'In addition to the ordinary registering thermometer an instrument called a chronometrical thermometer is made use of. Supposing the range of temperature indicated by the registering thermometer to be 95° to 100°, one might wish to know whether the temperature had been mostly at 95° or mostly at 100°. Without exactly answering the question in terms, the chronometrical thermometer will tell us the amount of the temperature as distinct from its range. The chronometrical thermometer is really a chronometer, the balance of which is compensated the wrong way so as to magnify the change of temperature which an uncompensated watch would show. I will give an illustration of its use from the Greenwich trial of 1888 to 1889.

During the week July 14 to 21 the mean temperature according to the thermometer was 62.2°, and the chronometrical thermometer lost 129.4 seconds; but during the week July 28 to August 4 the mean temperature according to the thermometer was 61°, and the chronometrical thermometer lost 150 seconds. It is evident that despite the reading of the thermometer the latter was a warmer week than the former, because the chronometrical thermometer lost nearly eleven seconds more.'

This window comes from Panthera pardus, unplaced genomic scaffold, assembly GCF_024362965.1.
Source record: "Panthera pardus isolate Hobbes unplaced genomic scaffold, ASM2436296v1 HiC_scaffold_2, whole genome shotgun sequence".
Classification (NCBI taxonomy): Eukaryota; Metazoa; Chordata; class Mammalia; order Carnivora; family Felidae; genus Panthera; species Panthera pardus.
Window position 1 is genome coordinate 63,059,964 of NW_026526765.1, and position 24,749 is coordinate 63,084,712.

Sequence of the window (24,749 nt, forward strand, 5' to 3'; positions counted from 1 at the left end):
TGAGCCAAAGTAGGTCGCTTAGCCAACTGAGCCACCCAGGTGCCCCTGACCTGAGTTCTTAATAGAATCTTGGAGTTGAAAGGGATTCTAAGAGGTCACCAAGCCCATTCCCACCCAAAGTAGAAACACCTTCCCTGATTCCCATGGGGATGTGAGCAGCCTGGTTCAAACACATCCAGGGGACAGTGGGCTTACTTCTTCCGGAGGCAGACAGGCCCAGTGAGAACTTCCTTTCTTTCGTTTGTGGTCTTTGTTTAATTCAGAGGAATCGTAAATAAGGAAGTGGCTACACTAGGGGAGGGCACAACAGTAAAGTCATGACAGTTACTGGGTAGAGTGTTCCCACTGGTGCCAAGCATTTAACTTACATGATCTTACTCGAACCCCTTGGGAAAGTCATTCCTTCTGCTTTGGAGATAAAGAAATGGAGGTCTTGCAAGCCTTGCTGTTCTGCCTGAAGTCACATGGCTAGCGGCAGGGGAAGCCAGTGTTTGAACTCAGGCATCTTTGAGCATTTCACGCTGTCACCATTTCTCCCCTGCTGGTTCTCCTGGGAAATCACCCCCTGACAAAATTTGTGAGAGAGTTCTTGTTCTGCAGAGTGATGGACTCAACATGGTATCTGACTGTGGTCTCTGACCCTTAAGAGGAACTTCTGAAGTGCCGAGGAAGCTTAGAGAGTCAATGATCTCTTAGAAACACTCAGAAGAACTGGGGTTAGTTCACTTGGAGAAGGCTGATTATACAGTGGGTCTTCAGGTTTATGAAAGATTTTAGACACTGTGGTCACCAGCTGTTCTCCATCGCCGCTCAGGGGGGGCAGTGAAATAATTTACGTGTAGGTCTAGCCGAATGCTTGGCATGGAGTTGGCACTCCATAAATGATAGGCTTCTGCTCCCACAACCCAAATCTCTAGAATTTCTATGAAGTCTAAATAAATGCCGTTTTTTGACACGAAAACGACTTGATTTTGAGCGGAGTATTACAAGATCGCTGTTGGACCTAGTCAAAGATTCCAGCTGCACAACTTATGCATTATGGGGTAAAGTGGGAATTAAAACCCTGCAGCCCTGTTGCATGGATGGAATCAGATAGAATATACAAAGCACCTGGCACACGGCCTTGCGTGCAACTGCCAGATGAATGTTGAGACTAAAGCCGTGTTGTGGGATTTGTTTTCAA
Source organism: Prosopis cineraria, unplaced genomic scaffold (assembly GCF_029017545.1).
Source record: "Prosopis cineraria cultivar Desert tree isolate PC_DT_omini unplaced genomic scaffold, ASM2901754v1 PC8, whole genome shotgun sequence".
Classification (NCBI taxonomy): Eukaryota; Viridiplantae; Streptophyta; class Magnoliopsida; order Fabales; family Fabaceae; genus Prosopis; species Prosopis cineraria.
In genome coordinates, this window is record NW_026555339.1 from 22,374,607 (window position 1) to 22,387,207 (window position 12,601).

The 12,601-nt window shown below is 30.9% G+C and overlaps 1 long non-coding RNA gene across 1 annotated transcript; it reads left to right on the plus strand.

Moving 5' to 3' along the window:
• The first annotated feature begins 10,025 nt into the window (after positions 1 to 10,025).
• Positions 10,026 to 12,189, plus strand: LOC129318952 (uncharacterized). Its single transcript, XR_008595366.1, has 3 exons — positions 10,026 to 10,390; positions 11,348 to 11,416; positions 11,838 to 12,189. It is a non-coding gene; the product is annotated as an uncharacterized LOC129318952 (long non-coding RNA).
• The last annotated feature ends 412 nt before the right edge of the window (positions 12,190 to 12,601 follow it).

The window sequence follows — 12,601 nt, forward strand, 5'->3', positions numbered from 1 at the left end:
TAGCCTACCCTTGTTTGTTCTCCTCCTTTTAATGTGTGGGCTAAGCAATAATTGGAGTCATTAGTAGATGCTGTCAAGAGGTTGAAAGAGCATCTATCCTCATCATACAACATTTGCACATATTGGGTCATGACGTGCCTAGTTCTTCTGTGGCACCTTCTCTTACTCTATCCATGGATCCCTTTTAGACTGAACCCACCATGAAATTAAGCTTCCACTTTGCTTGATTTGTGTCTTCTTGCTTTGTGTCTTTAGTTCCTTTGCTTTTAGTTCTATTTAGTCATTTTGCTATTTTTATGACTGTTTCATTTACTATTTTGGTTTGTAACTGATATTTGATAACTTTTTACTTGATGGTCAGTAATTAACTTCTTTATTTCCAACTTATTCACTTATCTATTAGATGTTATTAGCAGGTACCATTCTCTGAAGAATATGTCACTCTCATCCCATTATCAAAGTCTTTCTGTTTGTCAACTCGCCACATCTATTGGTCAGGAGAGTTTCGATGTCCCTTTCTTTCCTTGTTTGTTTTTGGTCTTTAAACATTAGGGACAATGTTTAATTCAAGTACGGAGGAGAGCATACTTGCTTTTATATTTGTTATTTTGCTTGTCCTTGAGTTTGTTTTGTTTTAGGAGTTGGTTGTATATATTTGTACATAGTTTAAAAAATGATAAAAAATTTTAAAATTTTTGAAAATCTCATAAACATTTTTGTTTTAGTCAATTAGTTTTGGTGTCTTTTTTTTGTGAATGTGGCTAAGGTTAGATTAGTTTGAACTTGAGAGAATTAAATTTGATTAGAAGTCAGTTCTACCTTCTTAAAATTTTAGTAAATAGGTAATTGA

See also

The first use of a chronometrical thermometer in one of the chronometer trials at Greenwich was in the third Admiralty Trial which took place during 1842.


The first chronometer room and associated cold area (1821-1851)

Although no records have been found, things must have been discussed with Pond before he became the Superintendent of Chronometers as arrangements seem to have been made in advance to accommodate them. To this end, an upper floor was added to the single story extension at the eastern end of the Meridian Building that had been put up in 1813. The library was moved into the new space and the old library, which was on the first floor immediately to the south of the Schukburgh Telescope, fitted out as a Chronometer Room.